'All my life I have needed to think painting, to see paintings, to make paintings to help myself live, to free myself from all the impressions, all the sensations, all the anxieties to which I have never found any other issue than painting. Today I am showing a group of paintings which, in all modesty, mean more to me than any I have done before' (de Staël, letter to Jacques Dubourg, June 1952, Nicolas de Staël, exh. cat., Paris & London, 1981, p. 171).
Painted in 1952, Fleurs rouges explodes from the canvas, its ardent combination of colour and pulsingly rhythmic oils perfectly demonstrating the strength of the unique and pioneering vision of Russian-born artist Nicolas de Staël. It was in the last few years of his life, from 1952 in particular until his tragic and untimely death in 1955, that de Staël's investigations into a means of bridging the gap he perceived between the abstraction which had obsessed him since the war and the figurative, and in particular natural, world around him came to true fruition. This resulted in a unique oeuvre, in paintings that fuse the energy of Abstract Expressionism with the traces of the world around us, anchoring his works in reality while expressing that reality in a deeply poetic manner. It is a tribute to the importance of this painting, this contemporary re-envisioning of the still life genre, that it was one of the works selected for his first major one-man exhibition in the United States at M. Knoedler and Co., New York in 1953.
It was during the course of 1952 that the figurative universe began to bleed into de Staël's paintings; his love of paint transformed increasingly into a love of colour, as is demonstrated by the almost Fauve incandescence of the colours in Fleurs rouges. The agglomeration of forms at the centre of this canvas, which perfectly convey the form of the flowers in their vase, also has the intense, self-propelling rhythm of de Staël's earlier abstract works, which had dominated his output since the mid-1940s. Like those works, Fleurs rouges has an internal energy that appears linked, as was the case in his earlier works, to his intense love of music: he was sometimes known to travel from the South of France to Paris for an evening recital. Gone, though, are the earthy, dark colours of those previous paintings, replaced by this intense celebration of colour. Likewise, de Staël has shunned some of the thick build-up of impasto that characterised those pictures; while the paint here is thick in places, and appears to have been applied in part by the palette knife, there is a sense of light and lightness, of liberation and jubilation.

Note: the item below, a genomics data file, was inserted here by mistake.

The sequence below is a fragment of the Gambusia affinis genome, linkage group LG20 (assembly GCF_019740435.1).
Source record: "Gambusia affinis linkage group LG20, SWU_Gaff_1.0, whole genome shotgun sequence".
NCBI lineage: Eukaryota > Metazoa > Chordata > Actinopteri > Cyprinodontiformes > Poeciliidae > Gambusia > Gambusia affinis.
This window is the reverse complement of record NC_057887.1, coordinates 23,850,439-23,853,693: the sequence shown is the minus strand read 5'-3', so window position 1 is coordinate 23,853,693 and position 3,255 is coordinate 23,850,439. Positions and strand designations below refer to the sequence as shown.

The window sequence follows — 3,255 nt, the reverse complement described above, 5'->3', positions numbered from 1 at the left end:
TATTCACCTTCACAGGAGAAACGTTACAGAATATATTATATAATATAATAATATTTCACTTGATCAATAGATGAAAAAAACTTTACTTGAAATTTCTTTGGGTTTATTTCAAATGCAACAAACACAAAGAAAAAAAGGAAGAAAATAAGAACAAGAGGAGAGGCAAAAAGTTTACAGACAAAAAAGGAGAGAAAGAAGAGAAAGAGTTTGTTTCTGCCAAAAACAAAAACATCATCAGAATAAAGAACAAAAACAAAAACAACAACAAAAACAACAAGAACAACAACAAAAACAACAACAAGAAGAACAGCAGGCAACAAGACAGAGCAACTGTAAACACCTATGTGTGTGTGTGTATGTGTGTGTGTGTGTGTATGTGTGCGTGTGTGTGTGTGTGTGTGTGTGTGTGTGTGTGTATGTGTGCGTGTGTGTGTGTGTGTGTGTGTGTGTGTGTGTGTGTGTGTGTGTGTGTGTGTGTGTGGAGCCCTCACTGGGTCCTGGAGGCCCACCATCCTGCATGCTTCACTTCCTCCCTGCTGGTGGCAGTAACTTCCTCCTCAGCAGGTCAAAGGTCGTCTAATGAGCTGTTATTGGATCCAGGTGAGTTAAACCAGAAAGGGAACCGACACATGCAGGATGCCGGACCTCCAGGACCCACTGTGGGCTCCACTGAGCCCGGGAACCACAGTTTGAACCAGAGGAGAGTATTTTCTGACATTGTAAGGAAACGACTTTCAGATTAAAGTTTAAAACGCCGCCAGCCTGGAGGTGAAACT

De Staël was a trailblazer in trying to find a path that combined the abstract with the figurative, that reconciled the electric energy of contemporary painting with the tradition of looking, and with the tradition of the Old Masters too. In this sense, he was travelling against the stream alongside artists as diverse in their approaches as Francis Bacon, Jean Dubuffet and Frank Auerbach. The contrast with his American contemporaries is all the more striking, when looking at Fleurs rouges, as the only exhibition in which it appears ever to have been shown publicly was his well-received and well-reviewed 1953 show at M. Knoedler and Co. in New York in March 1953, which was attended by crowds of visitors. De Staël had already had a small one-man show in New York at the gallery of his friend Theodore Schempp, but that had been during his abstract period. His 1953 exhibition was larger, and included figurative works which had been painstakingly selected by the artist himself. The exhibition was widely reviewed, both in the United States and in France. James Fitzsimmons wrote a review, entitled, 'In Love with Paint': 'De Staël is an abstract impressionist in love with light and paint, which he lays on in thick vertical and horizontal slabs as if it were butter or putty to be spread across the canvas with a trowel. He has affinities with the Fauves (though line is absent from his art), but his real ancestors are Vermeer and Hercules Seghers. He is primarily a landscapist, though he paints flowers, nudes and bottles as well. [...] If nature is de Staël's source and inspiration, he never sentimentalises or lets it do his work for him. His paintings are not only sensitive responses to light, space and mass; they exist in their own right, and their existence is secured by the artist's passionate feeling for paint and for tensions which exist only in art - on a flat, framed surface' (J. Fitzsimmons, 'In Love with Paint', reproduced in ibid., p. 136).